It’s no news to anyone who has been working in IT for more than a few years that things have changed dramatically in quite a short period of time—in terms of technological sophistication and everything else. The data needs of enterprises have skyrocketed, as you would be hard-pressed to find a business that isn’t constantly online these days. Both selling services to the public and handling internal traffic and communications are data-center-heavy tasks, and they’ve led to a quick and serious evolution in the kinds of technology used in order to run, manage, and maintain networks.
If your client is one of those on the cutting edge of in-house data center infrastructure that has picked up on the hyperconvergence trend over the past few years, it is probably more aware than most of the ways that hyperconverged models can simplify the deployment and management of networking needs. But in order to determine if your client is really optimizing its resources, here are three questions to run by it. And if a client is on the fence about jumping into a hyperconverged system in order to manage its network or data center, these questions may help illuminate if this new mode of operating is the best path for it to take.
1. What’s in Your Technology Stack?
Hyperconverged systems can vary in terms of what solutions are built into the stack and made available through its management pane. It’s possible that when rolling out the system, an enterprise wasn’t certain exactly what it was getting and finds that there are still portions of its data center lying outside of the hyperconverged infrastructure that could be more easily managed within the system.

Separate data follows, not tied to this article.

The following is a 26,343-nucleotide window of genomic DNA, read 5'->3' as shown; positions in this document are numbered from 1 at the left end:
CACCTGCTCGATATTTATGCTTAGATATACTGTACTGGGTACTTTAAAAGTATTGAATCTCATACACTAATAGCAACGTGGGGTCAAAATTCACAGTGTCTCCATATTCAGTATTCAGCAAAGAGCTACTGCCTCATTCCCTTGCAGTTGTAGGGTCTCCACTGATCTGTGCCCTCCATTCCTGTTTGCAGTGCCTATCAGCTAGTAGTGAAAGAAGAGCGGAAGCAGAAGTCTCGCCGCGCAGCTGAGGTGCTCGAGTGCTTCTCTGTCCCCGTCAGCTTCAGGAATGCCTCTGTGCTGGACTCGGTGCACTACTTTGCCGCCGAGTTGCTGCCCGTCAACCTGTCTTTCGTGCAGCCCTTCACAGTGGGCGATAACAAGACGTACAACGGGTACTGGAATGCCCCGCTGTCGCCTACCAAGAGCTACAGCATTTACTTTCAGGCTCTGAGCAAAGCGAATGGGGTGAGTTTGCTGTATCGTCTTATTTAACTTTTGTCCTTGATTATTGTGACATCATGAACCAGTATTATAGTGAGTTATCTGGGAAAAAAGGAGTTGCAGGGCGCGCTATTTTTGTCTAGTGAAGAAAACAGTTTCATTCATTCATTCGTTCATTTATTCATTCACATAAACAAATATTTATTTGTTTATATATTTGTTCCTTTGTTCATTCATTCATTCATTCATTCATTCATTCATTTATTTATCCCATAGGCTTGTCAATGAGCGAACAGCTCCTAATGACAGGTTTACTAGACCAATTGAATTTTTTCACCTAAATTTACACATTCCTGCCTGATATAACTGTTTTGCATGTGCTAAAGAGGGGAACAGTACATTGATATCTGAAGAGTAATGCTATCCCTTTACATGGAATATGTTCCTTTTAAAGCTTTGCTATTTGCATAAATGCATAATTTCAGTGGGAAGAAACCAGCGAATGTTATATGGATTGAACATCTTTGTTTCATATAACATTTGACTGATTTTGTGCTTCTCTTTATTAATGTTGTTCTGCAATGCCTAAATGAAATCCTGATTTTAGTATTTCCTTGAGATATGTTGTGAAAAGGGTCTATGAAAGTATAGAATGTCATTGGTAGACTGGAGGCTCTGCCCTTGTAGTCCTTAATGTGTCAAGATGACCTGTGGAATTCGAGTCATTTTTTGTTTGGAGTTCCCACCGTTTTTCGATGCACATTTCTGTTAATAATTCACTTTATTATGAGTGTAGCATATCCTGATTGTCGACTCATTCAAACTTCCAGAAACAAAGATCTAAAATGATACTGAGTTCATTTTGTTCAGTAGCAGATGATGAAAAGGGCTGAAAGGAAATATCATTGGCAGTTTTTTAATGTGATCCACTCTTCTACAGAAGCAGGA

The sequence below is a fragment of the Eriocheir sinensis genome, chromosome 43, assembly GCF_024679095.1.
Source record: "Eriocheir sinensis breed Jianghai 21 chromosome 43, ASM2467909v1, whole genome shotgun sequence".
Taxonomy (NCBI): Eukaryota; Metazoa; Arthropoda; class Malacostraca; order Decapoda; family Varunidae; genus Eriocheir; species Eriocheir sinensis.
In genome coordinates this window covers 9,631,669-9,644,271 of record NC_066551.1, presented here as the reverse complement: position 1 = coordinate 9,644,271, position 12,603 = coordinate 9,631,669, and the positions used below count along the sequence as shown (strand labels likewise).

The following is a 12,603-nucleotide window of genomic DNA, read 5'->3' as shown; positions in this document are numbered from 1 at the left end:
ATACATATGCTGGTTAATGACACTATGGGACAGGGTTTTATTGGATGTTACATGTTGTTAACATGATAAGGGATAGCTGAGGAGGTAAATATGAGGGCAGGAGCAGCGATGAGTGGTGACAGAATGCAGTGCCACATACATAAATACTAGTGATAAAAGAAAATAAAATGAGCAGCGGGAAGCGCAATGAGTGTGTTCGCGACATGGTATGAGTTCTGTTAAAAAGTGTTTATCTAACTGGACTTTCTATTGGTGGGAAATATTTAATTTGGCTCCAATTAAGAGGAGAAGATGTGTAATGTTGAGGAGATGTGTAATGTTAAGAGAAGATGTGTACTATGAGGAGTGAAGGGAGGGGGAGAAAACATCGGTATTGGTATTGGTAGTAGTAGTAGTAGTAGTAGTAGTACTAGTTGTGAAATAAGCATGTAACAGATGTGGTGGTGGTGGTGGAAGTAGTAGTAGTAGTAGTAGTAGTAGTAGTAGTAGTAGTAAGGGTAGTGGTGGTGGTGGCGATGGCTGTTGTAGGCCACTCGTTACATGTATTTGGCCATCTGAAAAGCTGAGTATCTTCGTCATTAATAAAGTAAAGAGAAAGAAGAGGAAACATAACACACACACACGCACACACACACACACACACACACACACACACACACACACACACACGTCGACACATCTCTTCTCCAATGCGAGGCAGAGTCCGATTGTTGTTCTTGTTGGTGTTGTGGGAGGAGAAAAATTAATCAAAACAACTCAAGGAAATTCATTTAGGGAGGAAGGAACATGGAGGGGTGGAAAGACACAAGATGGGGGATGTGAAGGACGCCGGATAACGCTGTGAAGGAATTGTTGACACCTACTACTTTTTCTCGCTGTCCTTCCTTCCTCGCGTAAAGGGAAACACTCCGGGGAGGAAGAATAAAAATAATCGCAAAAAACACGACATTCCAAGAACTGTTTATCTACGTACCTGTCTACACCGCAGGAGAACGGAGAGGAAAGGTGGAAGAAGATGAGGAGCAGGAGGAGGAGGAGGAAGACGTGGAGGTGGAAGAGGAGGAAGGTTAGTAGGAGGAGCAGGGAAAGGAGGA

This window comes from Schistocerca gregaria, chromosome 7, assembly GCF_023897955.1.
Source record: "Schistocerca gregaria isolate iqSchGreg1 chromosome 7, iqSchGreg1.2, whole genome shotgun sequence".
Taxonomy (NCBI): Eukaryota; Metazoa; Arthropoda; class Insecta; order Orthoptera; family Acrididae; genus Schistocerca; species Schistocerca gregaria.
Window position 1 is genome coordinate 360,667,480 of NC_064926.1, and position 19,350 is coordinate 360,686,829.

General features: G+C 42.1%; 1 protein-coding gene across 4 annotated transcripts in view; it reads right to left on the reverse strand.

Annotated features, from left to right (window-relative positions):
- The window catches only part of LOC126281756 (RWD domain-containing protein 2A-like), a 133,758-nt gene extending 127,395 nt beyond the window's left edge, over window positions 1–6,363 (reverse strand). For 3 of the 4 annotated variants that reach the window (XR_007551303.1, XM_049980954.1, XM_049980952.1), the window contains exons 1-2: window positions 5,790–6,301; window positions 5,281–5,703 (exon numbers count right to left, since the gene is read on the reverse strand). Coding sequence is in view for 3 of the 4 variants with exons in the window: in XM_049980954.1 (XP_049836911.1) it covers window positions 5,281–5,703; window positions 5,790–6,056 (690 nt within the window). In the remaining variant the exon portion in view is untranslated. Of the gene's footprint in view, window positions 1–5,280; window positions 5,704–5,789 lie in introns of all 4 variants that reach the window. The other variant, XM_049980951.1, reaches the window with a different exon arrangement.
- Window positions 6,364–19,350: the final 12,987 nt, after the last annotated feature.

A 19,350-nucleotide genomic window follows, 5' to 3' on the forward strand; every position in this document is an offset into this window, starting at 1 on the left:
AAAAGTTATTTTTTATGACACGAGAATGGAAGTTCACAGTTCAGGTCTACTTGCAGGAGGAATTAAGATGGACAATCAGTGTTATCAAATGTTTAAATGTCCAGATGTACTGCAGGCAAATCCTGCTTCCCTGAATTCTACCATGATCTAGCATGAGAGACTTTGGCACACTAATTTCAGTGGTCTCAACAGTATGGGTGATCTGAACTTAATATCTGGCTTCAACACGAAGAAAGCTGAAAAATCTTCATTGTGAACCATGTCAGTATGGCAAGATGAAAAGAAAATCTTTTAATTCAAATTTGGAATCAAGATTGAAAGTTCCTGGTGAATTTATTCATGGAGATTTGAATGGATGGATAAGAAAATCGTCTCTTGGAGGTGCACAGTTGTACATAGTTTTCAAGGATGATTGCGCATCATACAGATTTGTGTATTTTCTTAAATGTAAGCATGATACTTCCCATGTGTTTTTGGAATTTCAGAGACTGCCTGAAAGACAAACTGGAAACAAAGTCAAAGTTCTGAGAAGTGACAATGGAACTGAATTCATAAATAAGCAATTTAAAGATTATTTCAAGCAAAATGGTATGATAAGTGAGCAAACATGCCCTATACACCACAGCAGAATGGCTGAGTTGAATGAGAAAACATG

If pursuing true hyperconvergence and stripped-down, streamlined management and easy scalability is a goal that an enterprise wants to shoot for, then it may want to talk to its vendor about pulling more parts of the data center into the hyperconverged architecture and seeing what further value it can get out of such a system.
2. Are You Leveraging the Technology as Thoroughly as Possible?
The easy integration between different nodes of a hyperconverged system sets up the IT staff running the data center to do some interesting work moving data around and optimizing systems. Hyperconvergence may limit customizability on the component level, but it can enable creativity on the level of data. A customer may want to work with a vendor in order to determine what opportunities along these lines exist or how the vendor has seen other clients make effective advanced use of the system.
3. How Comprehensive Are Your Security Tools?
Both the strength and the weakness of hyperconvergence is that it is not as separated out on the component level as a traditional data center. Because of the tighter connections between modules that allow for easier management and more sophisticated manipulation of data, there is also a potentially easier way into each part. A network with a single point of management can be, from a hacker’s perspective, a network with a single point of entry. That means that it is critical for a company to understand, update, and effectively manage the security solutions that it has in place.
Network security should always be priority number one in this data-heavy age, and the new paths into a network that hyperconvergence may offer require hypervigilant, high-quality security solutions.
What interesting ways have you seen principles of hyperconvergence applied to customers’ networks and data centers?